Intermediates
    6,154.6       4,933.6       5,109.7  
Other chemicals
                       
Urea
    4,393.2       4,054.1       3,445.0  
 
In each of the years ended December 31, 2008, 2009 and 2010, our capital expenditures for our refining and chemicals segment were RMB30,619 million, RMB42,558 million and RMB44,242 million, respectively. These capital expenditures were incurred primarily in connection with the expansion of our refining facilities, the upgrading of our product quality and the construction of large ethylene projects. In addition, we have also focused on enhancing our processing technologies and methods. These efforts have enabled us to improve the quality of refined products at our refineries, particularly that of gasoline and diesel. We believe that our refined products are capable of meeting product specification and environmental protection requirements as set by the PRC government.


31


Table of Contents

(MAP)


32


Table of Contents

 
Marketing
 
We engage in the marketing of refined products through 32 regional sales branch companies, three distribution branch companies, one lubricants branch company and one fuel oil company. These operations include the transportation and storage of the refined products, and the wholesale, retail and export of gasoline, diesel, kerosene, lubricant, paraffin, asphalt and other refined products. In addition, we have been actively developing international trade to enhance our influence in international oil market.
 
The following table sets forth the financial and operating data of our marketing segment for each of the years ended December 31, 2008, 2009 and 2010:
 
                         
    Year Ended December 31,
    2008   2009   2010
 
Revenue (RMB in millions)
    778,141       768,295       1,134,534  
Income from operations (RMB in millions)
    7,982       13,265       15,956  
External sales volume of refined oil products (thousand tons)
    90,278       101,253       120,833  
 
We market a wide range of refined products, including gasoline, diesel, kerosene and lubricants, through an extensive network of sales personnel and independent distributors and a broad wholesale and retail distribution system across China. As of December 31, 2010, our marketing network consisted of:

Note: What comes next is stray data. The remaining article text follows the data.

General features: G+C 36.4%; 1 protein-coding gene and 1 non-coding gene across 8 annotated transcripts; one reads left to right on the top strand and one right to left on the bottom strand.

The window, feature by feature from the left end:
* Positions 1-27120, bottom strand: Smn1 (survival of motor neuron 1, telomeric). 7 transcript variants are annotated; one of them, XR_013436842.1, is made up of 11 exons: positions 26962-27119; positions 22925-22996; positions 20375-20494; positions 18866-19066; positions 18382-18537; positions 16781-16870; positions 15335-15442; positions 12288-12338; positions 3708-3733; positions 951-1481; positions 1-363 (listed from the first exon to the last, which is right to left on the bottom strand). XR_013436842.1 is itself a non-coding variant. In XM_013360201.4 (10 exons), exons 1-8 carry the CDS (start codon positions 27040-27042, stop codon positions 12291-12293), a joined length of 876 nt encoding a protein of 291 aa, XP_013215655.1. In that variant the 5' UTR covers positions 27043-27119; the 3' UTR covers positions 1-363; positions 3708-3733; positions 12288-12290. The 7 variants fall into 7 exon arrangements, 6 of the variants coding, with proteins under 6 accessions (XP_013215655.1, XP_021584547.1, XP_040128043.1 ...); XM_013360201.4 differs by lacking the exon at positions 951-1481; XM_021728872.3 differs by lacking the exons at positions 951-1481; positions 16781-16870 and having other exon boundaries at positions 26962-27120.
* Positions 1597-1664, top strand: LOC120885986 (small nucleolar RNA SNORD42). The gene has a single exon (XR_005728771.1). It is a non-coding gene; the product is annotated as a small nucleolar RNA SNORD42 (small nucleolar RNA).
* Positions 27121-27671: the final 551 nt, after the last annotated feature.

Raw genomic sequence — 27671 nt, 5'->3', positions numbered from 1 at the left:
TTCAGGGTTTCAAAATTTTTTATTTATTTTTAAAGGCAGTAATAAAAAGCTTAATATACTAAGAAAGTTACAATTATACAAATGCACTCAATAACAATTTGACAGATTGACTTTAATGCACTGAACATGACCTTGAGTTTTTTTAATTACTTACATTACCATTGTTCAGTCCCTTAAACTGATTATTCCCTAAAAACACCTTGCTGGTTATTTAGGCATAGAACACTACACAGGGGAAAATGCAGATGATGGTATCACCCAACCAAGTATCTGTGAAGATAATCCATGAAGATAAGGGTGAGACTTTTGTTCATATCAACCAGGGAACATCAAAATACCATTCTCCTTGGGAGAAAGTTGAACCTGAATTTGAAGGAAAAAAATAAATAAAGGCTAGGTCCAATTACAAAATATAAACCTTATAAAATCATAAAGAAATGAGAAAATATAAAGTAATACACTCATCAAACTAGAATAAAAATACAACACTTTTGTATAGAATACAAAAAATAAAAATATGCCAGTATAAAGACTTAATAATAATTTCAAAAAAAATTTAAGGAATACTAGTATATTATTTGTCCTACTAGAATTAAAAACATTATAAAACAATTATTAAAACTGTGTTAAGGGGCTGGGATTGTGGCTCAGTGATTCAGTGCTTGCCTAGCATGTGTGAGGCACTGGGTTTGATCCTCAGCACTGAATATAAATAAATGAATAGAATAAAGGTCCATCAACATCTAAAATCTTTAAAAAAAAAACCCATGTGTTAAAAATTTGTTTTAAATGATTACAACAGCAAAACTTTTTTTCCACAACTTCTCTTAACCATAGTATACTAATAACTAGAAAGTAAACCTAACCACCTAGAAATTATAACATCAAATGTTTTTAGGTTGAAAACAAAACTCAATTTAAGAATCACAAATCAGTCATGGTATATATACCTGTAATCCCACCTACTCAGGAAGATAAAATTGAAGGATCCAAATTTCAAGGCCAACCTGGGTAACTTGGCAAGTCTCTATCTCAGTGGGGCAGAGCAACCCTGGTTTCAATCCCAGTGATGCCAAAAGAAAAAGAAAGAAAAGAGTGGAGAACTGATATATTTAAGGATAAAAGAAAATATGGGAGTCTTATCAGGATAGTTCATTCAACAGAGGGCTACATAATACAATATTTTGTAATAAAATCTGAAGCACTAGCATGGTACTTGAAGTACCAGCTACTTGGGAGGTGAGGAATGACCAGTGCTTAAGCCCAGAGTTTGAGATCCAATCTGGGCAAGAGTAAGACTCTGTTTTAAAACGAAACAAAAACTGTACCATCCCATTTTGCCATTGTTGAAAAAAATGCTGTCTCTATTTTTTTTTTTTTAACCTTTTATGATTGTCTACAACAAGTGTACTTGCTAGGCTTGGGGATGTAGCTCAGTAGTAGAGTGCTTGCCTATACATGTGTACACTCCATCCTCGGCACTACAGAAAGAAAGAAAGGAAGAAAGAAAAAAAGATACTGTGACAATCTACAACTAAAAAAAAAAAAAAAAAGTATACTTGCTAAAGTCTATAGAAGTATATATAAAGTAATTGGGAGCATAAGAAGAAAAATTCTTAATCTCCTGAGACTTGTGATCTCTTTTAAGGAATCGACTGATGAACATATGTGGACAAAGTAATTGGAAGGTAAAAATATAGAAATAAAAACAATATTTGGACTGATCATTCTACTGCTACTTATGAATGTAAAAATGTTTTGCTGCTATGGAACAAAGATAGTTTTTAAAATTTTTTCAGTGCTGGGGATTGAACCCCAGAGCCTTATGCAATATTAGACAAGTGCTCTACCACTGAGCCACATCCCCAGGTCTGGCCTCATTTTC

•  Approximately 837 regional wholesale distribution outlets nationwide. Substantially all of these outlets are located in high demand areas such as economic centers across China, particularly in the coastal areas, along major railways and along the Yangtze River; and
 
  •  17,996 service stations, consisting of 17,394 service stations owned and operated by us and 602 franchise service stations owned and operated by third parties.
 
The PRC government and other institutional customers, including railway, transportation and fishery operators, are our long-term purchasers of the gasoline and diesel that we produce. We sell gasoline and diesel to these customers at the supply prices for special customers published by the PRC government. See “— Regulatory Matters — Pricing — Refined Products” for a discussion of refined product pricing.
 
The following table sets forth our refined product sales volumes for each of the years ended December 31, 2008, 2009 and 2010.
 
                         
    Year Ended December 31,
Product
  2008   2009   2010
    (Thousand tons)
 
Diesel
    56,081       64,659       77,789  
Gasoline
    29,399       30,777       36,328  
Kerosene
    4,798       5,817       6,716  
Lubricants
    2,003       1,796       1,703  
 
Wholesale Marketing
 
We sell refined products both directly and through independent distributors into various wholesale markets, as well as to utility, commercial, petrochemical, aviation, agricultural, fishery and transportation companies in China. Our gasoline and diesel sales also include the amount we transferred to our retail operations.
 
Retail Marketing
 
The weighted average sales volume of gasoline and diesel per business day at our service station network was 9.6 tons per service station in 2008, 10.1 tons per service station in 2009 and 11.0 tons per service station in 2010.
 
Capital expenditures for the marketing segment for the year ended December 31, 2010 amounted to RMB15,793 million, which were used mainly for the construction of sales network facilities including service stations and oil storage tanks.


33


Table of Contents

(MAP)


34


Table of Contents

 
Natural Gas and Pipeline
 
We are China’s largest natural gas transporter and seller in terms of sales volume. We sell natural gas primarily to fertilizer and chemical companies, commercial users and municipal utilities owned by local governments. In addition, we also conduct the operation of crude oil and refined product transmission in the natural gas and pipeline segment.
 
The following table sets forth the financial and operating data of our natural gas and pipeline segment for each of the years ended December 31, 2008, 2009 and 2010:
 
                         
    As of December 31 or Year
    Ended December 31,
    2008   2009   2010
 
Revenue (RMB in millions)
    63,315       77,658       117,043  
Income from operations (RMB in millions)
    16,057       19,046       20,415  
Total length of natural gas pipelines (km)
    24,037       28,595       32,801  
Total length of crude oil pipeline (km)
    11,028       13,164       14,782